Meet Wang Yan, Kentucky's Rising Star Teacher
Editor’s Note: We had the pleasure of interviewing Wang Yan, a Chinese teacher in Lexington, Kentucky. Wang was recently awarded Kentucky's "Early Language Learning Teacher of the Year," and named "Outstanding Chinese Teacher" by the Chinese Language Teacher Association of Secondary-Elementary Schools. She has created strategies for implementing the Common Core into world language classrooms, and her instruction has been featured multiple times in our TEQ Video Series. She is also a teaching fellow of Asia Society's Chinese Language Teacher Leadership Program.
Tell us about your school and your students. What kinds of subjects interest them most in your Chinese language class?
For 13 years I have worked at Dixie Magnet Elementary School, where Chinese is one of the special classes along with visual arts, music, physical education, and library. All 600 students at Dixie receive 60-minutes of Chinese instruction in a five-day rotation. I am the only Chinese teacher, and my students range in age between 5- to 12-year-olds. Their interests widely vary. I conducted some action research on student’s subjects and instructional activity preferences at Dixie, and the results showed that students in kindergarten to 2nd grade are attracted to storytelling, nursery rhymes, and children songs. Sudents above 3rd grade prefer activities involving peer interactions and technology such as digital presentations, team competitions, hand-on activities, and group projects. The younger kids are curious about themselves, their family, and their school. They try to distinguish themselves from their peers. They are more interested in their favorite foods, animals, colors, special classes, seasons, etc. while the 3rd- to 5th-grade students are beginning to explore the world beyond their own. They are developing an interest in and awareness of cultural comparisons. They want to know about school life in China, as well as China’s attractions, traditions, and holidays.
Overall, providing authentic learning experiences for all learners makes the language learning more meaningful and effective. I cannot expect all of my students to continue learning Chinese when they move to middle and high school, but I do hope to sow the seeds of love for China in their hearts. I also anticipate they will develop the knowledge, skills, and attitudes that lead them to visible behavior and communication that is both effective and appropriate for intercultural interactions.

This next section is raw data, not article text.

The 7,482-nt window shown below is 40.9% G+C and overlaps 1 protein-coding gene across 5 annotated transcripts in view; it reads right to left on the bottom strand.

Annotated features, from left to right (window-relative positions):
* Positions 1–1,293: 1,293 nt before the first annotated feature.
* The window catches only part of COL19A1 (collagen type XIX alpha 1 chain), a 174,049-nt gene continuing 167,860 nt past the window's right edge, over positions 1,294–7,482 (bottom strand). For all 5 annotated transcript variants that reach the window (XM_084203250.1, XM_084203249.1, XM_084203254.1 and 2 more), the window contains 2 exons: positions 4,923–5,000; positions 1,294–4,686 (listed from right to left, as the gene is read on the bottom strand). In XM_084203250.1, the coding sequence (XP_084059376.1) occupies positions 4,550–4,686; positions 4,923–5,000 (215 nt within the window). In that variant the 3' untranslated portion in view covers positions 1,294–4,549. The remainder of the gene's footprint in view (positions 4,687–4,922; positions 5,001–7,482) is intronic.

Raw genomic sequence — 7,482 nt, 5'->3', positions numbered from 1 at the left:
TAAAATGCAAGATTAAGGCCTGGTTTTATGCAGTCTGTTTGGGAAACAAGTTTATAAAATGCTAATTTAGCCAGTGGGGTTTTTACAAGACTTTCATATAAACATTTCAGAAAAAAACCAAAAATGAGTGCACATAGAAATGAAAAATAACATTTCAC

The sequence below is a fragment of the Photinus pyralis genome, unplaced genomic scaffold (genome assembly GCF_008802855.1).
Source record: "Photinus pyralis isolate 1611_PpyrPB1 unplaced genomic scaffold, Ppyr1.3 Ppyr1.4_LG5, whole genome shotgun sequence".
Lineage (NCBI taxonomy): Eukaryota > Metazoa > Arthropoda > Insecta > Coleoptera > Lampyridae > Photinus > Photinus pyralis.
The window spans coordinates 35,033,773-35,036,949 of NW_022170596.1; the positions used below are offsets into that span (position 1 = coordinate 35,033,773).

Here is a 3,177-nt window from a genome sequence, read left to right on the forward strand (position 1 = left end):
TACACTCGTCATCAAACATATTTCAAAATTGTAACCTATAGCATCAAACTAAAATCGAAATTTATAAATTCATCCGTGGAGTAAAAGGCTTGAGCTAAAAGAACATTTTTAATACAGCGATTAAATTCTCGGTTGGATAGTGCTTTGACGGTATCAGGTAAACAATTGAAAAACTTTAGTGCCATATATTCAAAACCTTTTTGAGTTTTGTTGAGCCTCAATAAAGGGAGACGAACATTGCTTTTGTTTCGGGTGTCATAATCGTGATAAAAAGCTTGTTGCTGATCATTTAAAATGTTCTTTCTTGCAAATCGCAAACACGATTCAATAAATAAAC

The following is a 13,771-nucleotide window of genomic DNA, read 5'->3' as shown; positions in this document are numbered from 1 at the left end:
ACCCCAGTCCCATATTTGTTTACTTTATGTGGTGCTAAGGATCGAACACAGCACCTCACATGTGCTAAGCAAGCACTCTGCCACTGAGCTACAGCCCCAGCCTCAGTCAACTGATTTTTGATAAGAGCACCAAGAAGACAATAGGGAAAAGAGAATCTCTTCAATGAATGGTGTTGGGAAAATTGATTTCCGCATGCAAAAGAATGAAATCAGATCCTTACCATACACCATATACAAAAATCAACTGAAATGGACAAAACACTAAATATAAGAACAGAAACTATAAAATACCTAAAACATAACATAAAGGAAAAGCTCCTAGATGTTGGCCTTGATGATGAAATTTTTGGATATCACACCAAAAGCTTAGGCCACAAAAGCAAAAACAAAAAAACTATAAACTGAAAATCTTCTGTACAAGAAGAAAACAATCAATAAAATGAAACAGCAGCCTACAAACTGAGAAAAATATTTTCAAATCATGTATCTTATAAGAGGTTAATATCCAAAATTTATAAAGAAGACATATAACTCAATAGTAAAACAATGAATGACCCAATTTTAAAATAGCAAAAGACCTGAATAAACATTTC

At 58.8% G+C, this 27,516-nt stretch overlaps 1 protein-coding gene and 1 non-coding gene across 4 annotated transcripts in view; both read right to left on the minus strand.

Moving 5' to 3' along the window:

I work for Fayette County Public Schools (FCPS) which located in central Kentucky and is the second biggest school district in the state. The Chinese program was established in 2007 with two elementary schools and one middle school. I was very lucky to be hired as the first Chinese teacher. Currently, eleven schools (four elementary, four middle, and three high schools) are providing Chinese language classes, which amounts to about 3,000 K–12 students learning Chinese. The four elementary Chinese programs are FLES, and one middle and one high school are IB programs. There are a total of 10 teachers (seven are local certified Chinese teachers; the other three are visiting teachers from China.) Under the supervision of the district world language specialist, our Chinese program became one of the highlights of FCPS. The district joined Asia Society’s nationalwide school network for Chinese language teaching in 2011. Our district was also federally funded to provide a three-week summer immersion Chinese program for elementary school students.
How have you helped to build support for Chinese language learning in your school district and community?
It is my pleasure to contribute to the growth and sustainability of Kentucky’s Chinese programs, and I am honored to be the district Chinese lead teacher and proficiency lead. Under the supervision of the district language specialist Dr. Laura Youngworth (in the past, Mrs. Alicia Vinson, Linda Beck, and Thomas Saure served in the position), I have opportunities to organize professional learning communities (PLC) for the district Chinese teachers and the Chinese sessions during the FCPS winter world language Conference. Last year we established a mentorship program which pairs local veteran teachers with visiting teachers. The mentors guide these new teachers to become familiar with the school system and teaching methods, and they provide general support. In order to acheive articulation of the Chinese program and expand the program to secondary schools, we also arranged for the 5th and 8th graders to visit their feeder middle and high schools. The results were significant.
This was my 10th year as part of the FCPS STARTALK Chinese Summer Program. For the first three years, FCPS collaborated with the University of Kentucky. The main goal was to prepare certified teachers for the district. I was the master teacher at that time, supporting new teachers in instruction and classroom practices. I later worked as the FCPS instructional lead to create curricula, recruit faculty, supervise instruction, and arrange program events. Through this program, participant teachers received systematic professional training and became more effective in teaching. We also helped our local community prepare Chinese instructors, and hired instructional assistants from the local Chinese school.